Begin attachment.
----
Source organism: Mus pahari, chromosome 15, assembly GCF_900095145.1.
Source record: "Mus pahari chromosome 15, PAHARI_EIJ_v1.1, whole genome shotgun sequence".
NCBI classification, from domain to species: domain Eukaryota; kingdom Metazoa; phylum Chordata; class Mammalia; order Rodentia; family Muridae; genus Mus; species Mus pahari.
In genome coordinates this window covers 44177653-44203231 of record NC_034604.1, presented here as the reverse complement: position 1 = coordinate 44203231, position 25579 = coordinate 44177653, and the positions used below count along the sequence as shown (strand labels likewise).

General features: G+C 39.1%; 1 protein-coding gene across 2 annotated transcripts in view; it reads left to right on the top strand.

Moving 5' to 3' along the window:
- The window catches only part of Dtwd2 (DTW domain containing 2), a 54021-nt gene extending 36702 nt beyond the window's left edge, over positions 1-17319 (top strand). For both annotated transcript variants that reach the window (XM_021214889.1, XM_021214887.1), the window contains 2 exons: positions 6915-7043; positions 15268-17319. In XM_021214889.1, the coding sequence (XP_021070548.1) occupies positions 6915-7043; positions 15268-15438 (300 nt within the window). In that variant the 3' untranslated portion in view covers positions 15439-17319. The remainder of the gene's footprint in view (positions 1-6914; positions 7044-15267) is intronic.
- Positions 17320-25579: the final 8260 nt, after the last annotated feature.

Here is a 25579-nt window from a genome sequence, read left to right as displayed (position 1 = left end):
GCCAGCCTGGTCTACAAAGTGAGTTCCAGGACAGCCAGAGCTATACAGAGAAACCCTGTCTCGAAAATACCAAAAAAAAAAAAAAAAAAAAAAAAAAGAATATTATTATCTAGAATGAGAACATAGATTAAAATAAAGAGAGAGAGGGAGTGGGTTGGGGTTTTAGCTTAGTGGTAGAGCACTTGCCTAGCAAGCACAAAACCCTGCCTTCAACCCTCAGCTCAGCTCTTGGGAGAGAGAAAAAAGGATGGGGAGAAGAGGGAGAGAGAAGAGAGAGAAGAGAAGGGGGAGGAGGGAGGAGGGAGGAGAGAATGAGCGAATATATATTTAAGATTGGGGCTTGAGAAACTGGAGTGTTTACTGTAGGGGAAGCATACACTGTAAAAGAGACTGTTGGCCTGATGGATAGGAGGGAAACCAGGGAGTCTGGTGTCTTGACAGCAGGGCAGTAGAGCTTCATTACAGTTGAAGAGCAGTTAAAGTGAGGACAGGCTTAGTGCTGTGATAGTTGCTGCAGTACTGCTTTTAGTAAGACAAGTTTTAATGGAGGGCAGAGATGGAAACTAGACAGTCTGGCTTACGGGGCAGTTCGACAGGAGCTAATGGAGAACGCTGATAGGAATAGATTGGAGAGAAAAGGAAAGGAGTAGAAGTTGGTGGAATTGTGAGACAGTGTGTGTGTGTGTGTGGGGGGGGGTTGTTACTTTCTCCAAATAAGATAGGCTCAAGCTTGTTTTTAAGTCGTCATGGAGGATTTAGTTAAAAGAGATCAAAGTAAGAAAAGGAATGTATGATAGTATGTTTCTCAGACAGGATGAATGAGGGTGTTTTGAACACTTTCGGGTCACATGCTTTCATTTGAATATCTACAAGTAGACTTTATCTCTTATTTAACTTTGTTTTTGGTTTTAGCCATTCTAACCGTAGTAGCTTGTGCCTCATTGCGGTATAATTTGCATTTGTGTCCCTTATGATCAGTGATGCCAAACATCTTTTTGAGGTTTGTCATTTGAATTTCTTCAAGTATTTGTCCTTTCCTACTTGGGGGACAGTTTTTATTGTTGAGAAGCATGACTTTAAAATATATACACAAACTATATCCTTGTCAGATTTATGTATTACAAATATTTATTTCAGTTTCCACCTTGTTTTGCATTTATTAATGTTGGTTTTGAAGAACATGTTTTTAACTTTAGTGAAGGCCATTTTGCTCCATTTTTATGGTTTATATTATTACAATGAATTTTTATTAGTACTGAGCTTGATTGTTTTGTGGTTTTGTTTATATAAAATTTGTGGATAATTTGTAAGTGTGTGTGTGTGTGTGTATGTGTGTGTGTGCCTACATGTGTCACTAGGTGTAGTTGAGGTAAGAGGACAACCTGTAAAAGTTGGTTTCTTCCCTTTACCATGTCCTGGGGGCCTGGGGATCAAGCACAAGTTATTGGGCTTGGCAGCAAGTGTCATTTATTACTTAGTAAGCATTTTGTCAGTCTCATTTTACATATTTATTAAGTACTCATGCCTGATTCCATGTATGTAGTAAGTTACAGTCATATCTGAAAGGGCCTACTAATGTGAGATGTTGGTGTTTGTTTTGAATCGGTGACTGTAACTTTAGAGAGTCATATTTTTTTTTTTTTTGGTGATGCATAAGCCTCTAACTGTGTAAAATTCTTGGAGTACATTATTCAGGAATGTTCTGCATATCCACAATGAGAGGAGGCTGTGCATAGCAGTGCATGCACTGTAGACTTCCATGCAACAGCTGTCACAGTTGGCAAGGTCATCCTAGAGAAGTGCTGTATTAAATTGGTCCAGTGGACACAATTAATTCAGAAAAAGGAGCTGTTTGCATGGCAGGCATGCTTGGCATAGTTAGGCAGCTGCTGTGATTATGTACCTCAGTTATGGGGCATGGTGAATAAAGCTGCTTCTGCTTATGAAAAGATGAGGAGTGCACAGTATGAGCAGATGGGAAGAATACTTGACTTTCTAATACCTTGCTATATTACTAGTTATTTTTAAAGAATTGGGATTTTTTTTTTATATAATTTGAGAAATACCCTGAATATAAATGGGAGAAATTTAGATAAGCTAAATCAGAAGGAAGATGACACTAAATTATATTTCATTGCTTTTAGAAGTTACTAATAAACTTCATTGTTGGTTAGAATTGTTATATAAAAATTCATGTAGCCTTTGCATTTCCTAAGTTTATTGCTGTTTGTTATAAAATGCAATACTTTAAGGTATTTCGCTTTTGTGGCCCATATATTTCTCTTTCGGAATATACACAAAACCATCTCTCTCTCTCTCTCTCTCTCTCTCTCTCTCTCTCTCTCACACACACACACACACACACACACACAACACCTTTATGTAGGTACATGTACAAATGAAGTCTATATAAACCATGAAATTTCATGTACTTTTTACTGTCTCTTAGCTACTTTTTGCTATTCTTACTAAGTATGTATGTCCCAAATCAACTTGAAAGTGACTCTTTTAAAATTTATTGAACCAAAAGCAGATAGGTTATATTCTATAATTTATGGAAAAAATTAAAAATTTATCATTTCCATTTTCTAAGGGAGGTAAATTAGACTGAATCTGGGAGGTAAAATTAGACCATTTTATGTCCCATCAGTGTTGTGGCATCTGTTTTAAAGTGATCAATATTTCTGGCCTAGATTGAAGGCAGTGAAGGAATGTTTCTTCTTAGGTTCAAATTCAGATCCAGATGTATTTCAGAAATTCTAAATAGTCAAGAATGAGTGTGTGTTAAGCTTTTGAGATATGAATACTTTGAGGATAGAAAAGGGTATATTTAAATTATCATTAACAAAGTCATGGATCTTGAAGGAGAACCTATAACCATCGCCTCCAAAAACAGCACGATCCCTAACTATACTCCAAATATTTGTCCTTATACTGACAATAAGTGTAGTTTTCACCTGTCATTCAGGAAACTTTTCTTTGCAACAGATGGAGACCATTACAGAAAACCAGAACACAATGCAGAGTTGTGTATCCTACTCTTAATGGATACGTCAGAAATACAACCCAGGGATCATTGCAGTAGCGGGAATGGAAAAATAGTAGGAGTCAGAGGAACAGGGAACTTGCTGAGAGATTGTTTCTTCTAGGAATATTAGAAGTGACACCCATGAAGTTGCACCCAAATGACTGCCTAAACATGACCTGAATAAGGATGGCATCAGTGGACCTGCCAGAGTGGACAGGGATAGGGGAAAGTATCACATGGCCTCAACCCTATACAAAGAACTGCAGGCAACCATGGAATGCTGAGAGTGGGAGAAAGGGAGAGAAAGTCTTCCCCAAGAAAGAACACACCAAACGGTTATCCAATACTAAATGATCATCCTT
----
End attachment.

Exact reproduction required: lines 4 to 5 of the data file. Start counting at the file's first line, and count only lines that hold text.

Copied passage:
In genome coordinates this window covers 44177653-44203231 of record NC_034604.1, presented here as the reverse complement: position 1 = coordinate 44203231, position 25579 = coordinate 44177653, and the positions used below count along the sequence as shown (strand labels likewise).

General features: G+C 39.1%; 1 protein-coding gene across 2 annotated transcripts in view; it reads left to right on the top strand.